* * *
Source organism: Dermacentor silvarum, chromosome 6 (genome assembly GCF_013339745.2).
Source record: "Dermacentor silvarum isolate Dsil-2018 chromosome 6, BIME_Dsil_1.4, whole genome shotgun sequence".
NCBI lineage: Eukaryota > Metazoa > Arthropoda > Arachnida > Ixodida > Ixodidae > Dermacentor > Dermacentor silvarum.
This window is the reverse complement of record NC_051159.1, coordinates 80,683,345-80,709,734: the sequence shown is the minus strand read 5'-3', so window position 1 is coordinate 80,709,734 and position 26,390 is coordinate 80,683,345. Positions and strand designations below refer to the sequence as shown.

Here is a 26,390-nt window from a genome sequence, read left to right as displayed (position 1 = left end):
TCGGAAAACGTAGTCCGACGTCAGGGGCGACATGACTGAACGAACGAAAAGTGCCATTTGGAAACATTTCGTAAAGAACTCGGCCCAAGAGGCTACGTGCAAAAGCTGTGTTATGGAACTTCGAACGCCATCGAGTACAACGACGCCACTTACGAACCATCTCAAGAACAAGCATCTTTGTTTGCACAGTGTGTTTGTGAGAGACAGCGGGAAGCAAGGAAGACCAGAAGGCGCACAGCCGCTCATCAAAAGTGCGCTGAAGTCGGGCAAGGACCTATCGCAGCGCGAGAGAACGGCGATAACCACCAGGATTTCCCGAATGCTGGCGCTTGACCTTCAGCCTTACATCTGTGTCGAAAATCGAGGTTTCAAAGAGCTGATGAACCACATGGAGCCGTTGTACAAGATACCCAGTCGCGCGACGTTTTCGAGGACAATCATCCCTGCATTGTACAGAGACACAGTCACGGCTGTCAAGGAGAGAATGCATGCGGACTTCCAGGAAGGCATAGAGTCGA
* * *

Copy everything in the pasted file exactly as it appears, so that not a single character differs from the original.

Source organism: Dermacentor silvarum, chromosome 6 (genome assembly GCF_013339745.2).
Source record: "Dermacentor silvarum isolate Dsil-2018 chromosome 6, BIME_Dsil_1.4, whole genome shotgun sequence".
NCBI lineage: Eukaryota > Metazoa > Arthropoda > Arachnida > Ixodida > Ixodidae > Dermacentor > Dermacentor silvarum.
This window is the reverse complement of record NC_051159.1, coordinates 80,683,345-80,709,734: the sequence shown is the minus strand read 5'-3', so window position 1 is coordinate 80,709,734 and position 26,390 is coordinate 80,683,345. Positions and strand designations below refer to the sequence as shown.

Here is a 26,390-nt window from a genome sequence, read left to right as displayed (position 1 = left end):
TCGGAAAACGTAGTCCGACGTCAGGGGCGACATGACTGAACGAACGAAAAGTGCCATTTGGAAACATTTCGTAAAGAACTCGGCCCAAGAGGCTACGTGCAAAAGCTGTGTTATGGAACTTCGAACGCCATCGAGTACAACGACGCCACTTACGAACCATCTCAAGAACAAGCATCTTTGTTTGCACAGTGTGTTTGTGAGAGACAGCGGGAAGCAAGGAAGACCAGAAGGCGCACAGCCGCTCATCAAAAGTGCGCTGAAGTCGGGCAAGGACCTATCGCAGCGCGAGAGAACGGCGATAACCACCAGGATTTCCCGAATGCTGGCGCTTGACCTTCAGCCTTACATCTGTGTCGAAAATCGAGGTTTCAAAGAGCTGATGAACCACATGGAGCCGTTGTACAAGATACCCAGTCGCGCGACGTTTTCGAGGACAATCATCCCTGCATTGTACAGAGACACAGTCACGGCTGTCAAGGAGAGAATGCATGCGGACTTCCAGGAAGGCATAGAGTCGA